Energy Tomorrow Blog
Posted February 5, 2021
We learned some important things about U.S.-exported liquefied natural gas (LNG) in the whiplashing of natural gas markets last year – from record highs at the start of the year to an unexpected drop by midyear and then back to record highs in 2020’s final months as demand came roaring back.
First, the extreme ups, downs and ups of 2020 underscored two of the characteristic strengths of the U.S. LNG export industry – its flexibility to changes in demand and its resiliency in the face of immense market challenges.
Second, the rapid rebound of U.S. LNG exports from deep troughs in the middle of the year emphatically answered questions raised by some about the long-term viability of natural gas demand.
Third, forecasts that the business case for U.S. LNG exports were permanently harmed, as price indices converged last year, now seem premature.
And fourth, the sharp decrease in demand from the pandemic looks like an outlier, not the new normal.
Posted May 19, 2020
Natural gas’ economic competitiveness continues, even amid the highly unexpected market conditions associated with the coronavirus pandemic – outcompeting coal, the No. 2 fuel for power generation.
While consumer electricity use patterns are changing as power demand throughout the country has declined during the coronavirus crisis, natural gas is playing a growing role in meeting that demand.
This shift towards greater reliance on natural gas – along with a corresponding decline in coal-fired generation – has been a key feature of the U.S. power sector for most of the past decade, and the current environment appears to be accelerating this trend. In fact, the coal-to-gas transition is starker during this historic season as lower electricity demand, coupled with low natural gas prices, is providing added incentive for power suppliers.
Posted May 11, 2020
With the global economy reeling, affordable natural gas is more important than ever.
U.S. emergence as a major energy producer means the natural gas market has never been more flexible, more reliable or more adaptable to changing conditions – including a global pandemic. Millions benefit daily from the use of natural gas in power generation and home heating, and when the world begins to safely return to normal, U.S. natural gas is positioned to balance our economic recovery with environmental progress.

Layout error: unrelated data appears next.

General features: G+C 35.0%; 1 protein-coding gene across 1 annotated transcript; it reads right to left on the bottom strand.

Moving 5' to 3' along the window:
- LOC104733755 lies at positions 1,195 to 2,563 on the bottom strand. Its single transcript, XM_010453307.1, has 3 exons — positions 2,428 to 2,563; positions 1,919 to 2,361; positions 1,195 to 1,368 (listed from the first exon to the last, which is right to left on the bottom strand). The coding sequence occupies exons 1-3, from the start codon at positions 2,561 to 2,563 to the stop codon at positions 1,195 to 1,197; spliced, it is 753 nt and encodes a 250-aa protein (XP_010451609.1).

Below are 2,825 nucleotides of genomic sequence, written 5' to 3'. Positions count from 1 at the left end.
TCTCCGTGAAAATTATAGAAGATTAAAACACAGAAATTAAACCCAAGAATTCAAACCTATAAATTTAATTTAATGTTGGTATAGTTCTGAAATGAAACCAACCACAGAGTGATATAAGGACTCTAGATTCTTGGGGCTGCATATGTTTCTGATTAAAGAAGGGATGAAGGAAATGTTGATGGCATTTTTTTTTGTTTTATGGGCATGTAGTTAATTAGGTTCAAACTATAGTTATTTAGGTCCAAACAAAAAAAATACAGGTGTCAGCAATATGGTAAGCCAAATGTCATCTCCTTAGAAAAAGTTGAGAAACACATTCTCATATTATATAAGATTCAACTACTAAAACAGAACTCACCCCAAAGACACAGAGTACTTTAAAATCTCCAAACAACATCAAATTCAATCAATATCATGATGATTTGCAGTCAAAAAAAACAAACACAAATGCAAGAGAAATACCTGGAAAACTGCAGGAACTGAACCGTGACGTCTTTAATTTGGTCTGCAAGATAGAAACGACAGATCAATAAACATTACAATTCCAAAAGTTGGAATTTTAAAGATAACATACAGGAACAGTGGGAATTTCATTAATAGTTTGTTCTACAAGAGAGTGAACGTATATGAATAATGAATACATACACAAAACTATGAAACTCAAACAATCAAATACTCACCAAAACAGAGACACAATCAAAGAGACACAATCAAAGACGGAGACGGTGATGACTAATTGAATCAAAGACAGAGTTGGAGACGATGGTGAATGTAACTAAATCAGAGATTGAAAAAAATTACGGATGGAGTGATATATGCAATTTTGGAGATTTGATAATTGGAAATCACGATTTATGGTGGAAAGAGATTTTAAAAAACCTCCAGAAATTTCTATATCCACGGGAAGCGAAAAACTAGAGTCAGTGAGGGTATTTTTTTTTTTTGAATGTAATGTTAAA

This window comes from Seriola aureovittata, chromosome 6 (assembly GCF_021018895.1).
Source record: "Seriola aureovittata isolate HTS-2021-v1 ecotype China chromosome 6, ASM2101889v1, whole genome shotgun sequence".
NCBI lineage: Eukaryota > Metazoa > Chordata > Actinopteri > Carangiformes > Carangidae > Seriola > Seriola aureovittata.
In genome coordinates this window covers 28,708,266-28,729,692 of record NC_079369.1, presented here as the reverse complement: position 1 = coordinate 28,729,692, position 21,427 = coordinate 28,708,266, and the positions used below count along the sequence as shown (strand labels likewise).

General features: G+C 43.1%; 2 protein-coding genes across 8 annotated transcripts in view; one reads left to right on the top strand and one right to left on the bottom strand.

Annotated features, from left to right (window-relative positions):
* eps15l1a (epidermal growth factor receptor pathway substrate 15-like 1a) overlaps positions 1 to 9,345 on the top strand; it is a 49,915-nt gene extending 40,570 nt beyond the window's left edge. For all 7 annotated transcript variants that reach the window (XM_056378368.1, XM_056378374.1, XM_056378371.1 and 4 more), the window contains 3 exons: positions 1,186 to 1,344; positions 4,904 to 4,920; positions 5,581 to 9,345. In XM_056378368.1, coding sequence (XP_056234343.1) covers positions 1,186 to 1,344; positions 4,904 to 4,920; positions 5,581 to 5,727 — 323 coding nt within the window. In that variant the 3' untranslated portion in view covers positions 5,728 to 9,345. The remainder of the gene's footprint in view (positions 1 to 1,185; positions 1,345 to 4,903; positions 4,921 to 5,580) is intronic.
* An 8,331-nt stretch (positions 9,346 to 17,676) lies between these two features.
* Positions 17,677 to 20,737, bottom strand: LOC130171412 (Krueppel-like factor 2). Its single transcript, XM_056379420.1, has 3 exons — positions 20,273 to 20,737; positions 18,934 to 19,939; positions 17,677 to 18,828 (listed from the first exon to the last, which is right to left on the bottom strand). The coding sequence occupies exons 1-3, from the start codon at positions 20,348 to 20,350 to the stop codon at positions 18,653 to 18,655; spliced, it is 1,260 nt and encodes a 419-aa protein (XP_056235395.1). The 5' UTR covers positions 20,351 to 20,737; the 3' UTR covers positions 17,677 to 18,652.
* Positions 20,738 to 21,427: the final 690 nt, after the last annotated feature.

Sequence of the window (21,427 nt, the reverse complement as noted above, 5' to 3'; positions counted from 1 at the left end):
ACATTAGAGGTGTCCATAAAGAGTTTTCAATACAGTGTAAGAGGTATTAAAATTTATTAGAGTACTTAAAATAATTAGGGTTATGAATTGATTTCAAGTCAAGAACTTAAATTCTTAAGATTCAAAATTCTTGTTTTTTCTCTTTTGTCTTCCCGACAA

Posted August 15, 2019
By now, the advantages of the American energy revolution are familiar. Soaring production in U.S. shale plays is delivering abundant, affordable and clean natural gas, which is increasingly displacing coal in our energy mix. Today, domestic emissions are at their lowest levels in over 25 years, due in no small part to fuel switching and low-cost natural gas.
While these trends have benefited Americans for more than a decade, an equally exciting story is emerging abroad. Growing exports of U.S. liquefied natural gas (LNG) are spreading these economic and environmental advantages to our allies across the globe.
Posted April 26, 2019
Over the past few weeks, we’ve published a series of posts on the United States’ emergence as a major global natural gas exporter, including discussion of the benefits both at home and abroad (see here and here).
In this post, we’ll look at how the business of liquefied natural gas (LNG) is changing in exciting ways—ways that give customers around the world unprecedented flexibility and access to clean and reliable natural gas.
We’ll see that while some of these trends have been in motion for years, it’s been the introduction of U.S. LNG into the market that has really accelerated this shift. With multiple project developers pursuing a wide range of structures and technologies, it’s clear that the U.S. is once again at the forefront of innovation in this critical part of the world’s energy sector.
Posted April 5, 2019
In this third post on the benefits of the United States’ emergence as a major global natural gas exporter (see parts one and two), we continue looking abroad to evaluate the key liquefied natural gas (LNG) importing markets that are driving global demand growth.
We’ll see that in all of these markets, U.S. LNG can deliver a plethora of economic and environmental benefits, including better local air quality and enhanced access to reliable and affordable energy. The challenge is immense – globally, nearly 1 billion people still don’t have access to electricity, while an additional 1.2 billion have only intermittent access – but LNG, including from the U.S., has emerged as a critical part of the solution.
In other words, LNG is now delivering globally many of the same benefits the U.S. has enjoyed for decades.
Posted March 27, 2019
We’ve focused on the numerous domestic benefits from liquefied natural gas (LNG) exports, which follow the United States’ emergence as a major LNG supplier to the world market. Now let’s explore the ways U.S. LNG can help other countries meet their most pressing energy and environmental challenges.
First, let’s note that U.S. LNG exports have grown rapidly in just a few years, with cargoes reaching 34 countries across five continents.
At the same time, global LNG demand has skyrocketed. As recently as 2009, demand totaled only 182 million metric tons per annum (MMTPA). In 2018, it hit a record 319 MMTPA, a 75 percent increase.